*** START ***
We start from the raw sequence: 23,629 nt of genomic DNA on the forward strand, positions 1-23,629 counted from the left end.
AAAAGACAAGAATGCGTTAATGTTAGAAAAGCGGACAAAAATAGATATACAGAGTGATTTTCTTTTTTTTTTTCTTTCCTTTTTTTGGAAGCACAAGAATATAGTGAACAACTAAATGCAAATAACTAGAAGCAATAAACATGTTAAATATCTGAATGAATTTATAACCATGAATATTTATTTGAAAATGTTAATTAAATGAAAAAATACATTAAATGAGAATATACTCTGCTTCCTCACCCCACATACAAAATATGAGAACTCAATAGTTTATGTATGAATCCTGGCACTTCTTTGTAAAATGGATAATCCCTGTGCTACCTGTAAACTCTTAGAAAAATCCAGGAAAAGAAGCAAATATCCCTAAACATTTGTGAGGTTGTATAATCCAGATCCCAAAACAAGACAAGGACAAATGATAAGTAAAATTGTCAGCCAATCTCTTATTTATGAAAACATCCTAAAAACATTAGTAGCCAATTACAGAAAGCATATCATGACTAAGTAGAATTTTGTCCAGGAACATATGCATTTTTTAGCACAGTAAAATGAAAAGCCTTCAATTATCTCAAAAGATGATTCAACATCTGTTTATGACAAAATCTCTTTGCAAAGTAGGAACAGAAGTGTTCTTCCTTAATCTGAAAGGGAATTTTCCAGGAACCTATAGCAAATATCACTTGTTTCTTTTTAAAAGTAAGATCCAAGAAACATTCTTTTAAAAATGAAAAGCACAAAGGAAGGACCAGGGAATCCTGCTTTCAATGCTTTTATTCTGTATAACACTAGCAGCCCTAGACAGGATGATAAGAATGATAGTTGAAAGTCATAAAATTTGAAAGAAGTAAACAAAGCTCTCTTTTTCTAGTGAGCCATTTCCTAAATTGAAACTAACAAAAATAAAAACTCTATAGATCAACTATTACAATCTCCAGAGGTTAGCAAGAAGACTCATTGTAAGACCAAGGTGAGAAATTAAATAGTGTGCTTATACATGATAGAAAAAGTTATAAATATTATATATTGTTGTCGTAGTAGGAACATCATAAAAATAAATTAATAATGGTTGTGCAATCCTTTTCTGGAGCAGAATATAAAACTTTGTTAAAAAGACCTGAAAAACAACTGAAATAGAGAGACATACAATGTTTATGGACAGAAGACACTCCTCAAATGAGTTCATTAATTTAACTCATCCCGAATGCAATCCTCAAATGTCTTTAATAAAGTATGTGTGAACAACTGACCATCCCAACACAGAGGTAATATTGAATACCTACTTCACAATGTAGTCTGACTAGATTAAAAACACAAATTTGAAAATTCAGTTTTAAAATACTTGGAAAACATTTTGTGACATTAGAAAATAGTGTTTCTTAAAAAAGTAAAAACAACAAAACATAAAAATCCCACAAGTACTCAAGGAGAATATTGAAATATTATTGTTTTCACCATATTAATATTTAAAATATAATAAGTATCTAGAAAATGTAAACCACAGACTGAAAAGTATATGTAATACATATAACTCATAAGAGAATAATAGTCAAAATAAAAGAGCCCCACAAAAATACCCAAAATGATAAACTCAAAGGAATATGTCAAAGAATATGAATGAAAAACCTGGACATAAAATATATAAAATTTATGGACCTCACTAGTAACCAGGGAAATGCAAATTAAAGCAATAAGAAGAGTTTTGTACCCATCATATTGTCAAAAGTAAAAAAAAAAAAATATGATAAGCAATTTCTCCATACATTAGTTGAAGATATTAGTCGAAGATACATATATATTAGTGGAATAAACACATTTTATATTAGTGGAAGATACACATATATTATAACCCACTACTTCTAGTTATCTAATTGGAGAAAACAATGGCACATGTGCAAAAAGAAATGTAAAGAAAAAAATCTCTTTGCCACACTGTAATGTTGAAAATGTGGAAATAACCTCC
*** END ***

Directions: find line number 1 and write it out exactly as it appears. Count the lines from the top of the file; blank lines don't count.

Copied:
We start from the raw sequence: 23,629 nt of genomic DNA on the forward strand, positions 1-23,629 counted from the left end.